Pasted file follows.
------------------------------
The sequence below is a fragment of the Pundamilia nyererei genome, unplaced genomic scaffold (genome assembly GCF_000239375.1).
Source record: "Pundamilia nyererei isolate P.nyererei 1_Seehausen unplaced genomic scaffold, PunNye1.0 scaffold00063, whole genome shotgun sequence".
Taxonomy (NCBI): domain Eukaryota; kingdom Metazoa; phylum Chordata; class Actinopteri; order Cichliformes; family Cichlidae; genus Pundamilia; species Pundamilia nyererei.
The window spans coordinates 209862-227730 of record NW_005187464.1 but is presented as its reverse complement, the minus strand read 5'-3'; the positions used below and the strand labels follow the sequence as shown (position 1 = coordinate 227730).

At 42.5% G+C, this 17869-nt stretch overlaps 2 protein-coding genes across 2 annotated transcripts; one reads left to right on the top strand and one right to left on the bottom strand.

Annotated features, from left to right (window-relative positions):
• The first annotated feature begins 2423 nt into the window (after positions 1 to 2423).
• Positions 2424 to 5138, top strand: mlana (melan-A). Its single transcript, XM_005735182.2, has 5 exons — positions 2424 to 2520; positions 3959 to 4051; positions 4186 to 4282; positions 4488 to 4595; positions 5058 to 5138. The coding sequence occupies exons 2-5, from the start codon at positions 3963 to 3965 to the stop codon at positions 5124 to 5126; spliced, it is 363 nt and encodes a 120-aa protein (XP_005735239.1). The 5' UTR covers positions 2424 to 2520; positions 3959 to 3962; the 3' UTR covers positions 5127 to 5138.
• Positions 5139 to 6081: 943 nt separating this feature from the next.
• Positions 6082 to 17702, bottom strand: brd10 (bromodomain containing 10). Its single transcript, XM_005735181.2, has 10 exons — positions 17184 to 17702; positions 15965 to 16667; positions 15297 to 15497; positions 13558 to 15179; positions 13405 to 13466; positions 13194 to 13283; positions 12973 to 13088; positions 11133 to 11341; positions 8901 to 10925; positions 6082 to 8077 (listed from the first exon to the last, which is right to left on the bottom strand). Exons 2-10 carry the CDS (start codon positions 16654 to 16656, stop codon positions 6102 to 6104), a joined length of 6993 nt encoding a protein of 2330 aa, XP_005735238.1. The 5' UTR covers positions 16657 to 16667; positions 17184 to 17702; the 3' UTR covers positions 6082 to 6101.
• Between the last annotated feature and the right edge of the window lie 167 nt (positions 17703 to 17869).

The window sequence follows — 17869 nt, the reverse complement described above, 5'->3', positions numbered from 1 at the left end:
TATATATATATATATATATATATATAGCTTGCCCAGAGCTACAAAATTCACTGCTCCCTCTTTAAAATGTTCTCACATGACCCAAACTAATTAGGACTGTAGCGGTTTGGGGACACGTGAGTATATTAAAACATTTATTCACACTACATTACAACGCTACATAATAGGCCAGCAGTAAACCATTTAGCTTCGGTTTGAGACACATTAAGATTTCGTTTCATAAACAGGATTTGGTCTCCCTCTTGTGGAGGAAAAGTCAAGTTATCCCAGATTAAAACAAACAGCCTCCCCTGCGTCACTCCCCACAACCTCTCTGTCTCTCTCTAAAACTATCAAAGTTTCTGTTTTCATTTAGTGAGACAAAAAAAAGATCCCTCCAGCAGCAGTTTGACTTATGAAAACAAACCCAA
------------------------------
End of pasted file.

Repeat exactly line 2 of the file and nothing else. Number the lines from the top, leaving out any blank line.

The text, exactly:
Source record: "Pundamilia nyererei isolate P.nyererei 1_Seehausen unplaced genomic scaffold, PunNye1.0 scaffold00063, whole genome shotgun sequence".